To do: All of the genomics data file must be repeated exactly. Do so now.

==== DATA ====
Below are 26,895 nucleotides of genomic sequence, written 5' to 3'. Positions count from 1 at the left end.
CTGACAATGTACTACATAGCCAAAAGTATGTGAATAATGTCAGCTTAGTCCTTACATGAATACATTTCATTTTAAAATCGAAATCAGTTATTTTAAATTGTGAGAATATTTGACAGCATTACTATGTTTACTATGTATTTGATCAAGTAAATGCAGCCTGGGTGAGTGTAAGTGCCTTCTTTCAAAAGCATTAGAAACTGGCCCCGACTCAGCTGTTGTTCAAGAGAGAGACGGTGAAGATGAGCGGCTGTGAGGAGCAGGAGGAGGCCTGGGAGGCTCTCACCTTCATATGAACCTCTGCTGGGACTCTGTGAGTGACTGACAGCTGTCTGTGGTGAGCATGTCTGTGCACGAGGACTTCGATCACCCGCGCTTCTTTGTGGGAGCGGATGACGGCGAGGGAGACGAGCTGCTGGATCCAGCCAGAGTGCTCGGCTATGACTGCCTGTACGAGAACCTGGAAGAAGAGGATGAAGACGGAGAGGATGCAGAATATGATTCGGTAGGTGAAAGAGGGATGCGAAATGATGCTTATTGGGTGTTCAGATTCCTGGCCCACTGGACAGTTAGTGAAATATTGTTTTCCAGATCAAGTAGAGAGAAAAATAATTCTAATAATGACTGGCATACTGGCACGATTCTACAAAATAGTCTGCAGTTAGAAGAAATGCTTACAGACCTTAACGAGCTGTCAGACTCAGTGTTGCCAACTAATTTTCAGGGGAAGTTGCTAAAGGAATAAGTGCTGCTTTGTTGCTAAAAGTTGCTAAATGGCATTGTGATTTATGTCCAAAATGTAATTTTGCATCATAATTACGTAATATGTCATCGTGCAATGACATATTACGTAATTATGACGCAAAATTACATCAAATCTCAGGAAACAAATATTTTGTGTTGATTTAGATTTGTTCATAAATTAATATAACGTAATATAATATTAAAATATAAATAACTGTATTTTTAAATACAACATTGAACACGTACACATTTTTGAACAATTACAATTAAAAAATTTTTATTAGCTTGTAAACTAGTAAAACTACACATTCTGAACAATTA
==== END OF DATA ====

Below are 26,895 nucleotides of genomic sequence, written 5' to 3'. Positions count from 1 at the left end.
CTGACAATGTACTACATAGCCAAAAGTATGTGAATAATGTCAGCTTAGTCCTTACATGAATACATTTCATTTTAAAATCGAAATCAGTTATTTTAAATTGTGAGAATATTTGACAGCATTACTATGTTTACTATGTATTTGATCAAGTAAATGCAGCCTGGGTGAGTGTAAGTGCCTTCTTTCAAAAGCATTAGAAACTGGCCCCGACTCAGCTGTTGTTCAAGAGAGAGACGGTGAAGATGAGCGGCTGTGAGGAGCAGGAGGAGGCCTGGGAGGCTCTCACCTTCATATGAACCTCTGCTGGGACTCTGTGAGTGACTGACAGCTGTCTGTGGTGAGCATGTCTGTGCACGAGGACTTCGATCACCCGCGCTTCTTTGTGGGAGCGGATGACGGCGAGGGAGACGAGCTGCTGGATCCAGCCAGAGTGCTCGGCTATGACTGCCTGTACGAGAACCTGGAAGAAGAGGATGAAGACGGAGAGGATGCAGAATATGATTCGGTAGGTGAAAGAGGGATGCGAAATGATGCTTATTGGGTGTTCAGATTCCTGGCCCACTGGACAGTTAGTGAAATATTGTTTTCCAGATCAAGTAGAGAGAAAAATAATTCTAATAATGACTGGCATACTGGCACGATTCTACAAAATAGTCTGCAGTTAGAAGAAATGCTTACAGACCTTAACGAGCTGTCAGACTCAGTGTTGCCAACTAATTTTCAGGGGAAGTTGCTAAAGGAATAAGTGCTGCTTTGTTGCTAAAAGTTGCTAAATGGCATTGTGATTTATGTCCAAAATGTAATTTTGCATCATAATTACGTAATATGTCATCGTGCAATGACATATTACGTAATTATGACGCAAAATTACATCAAATCTCAGGAAACAAATATTTTGTGTTGATTTAGATTTGTTCATAAATTAATATAACGTAATATAATATTAAAATATAAATAACTGTATTTTTAAATACAACATTGAACACGTACACATTTTTGAACAATTACAATTAAAAAATTTTTATTAGCTTGTAAACTAGTAAAACTACACATTCTGAACAATTA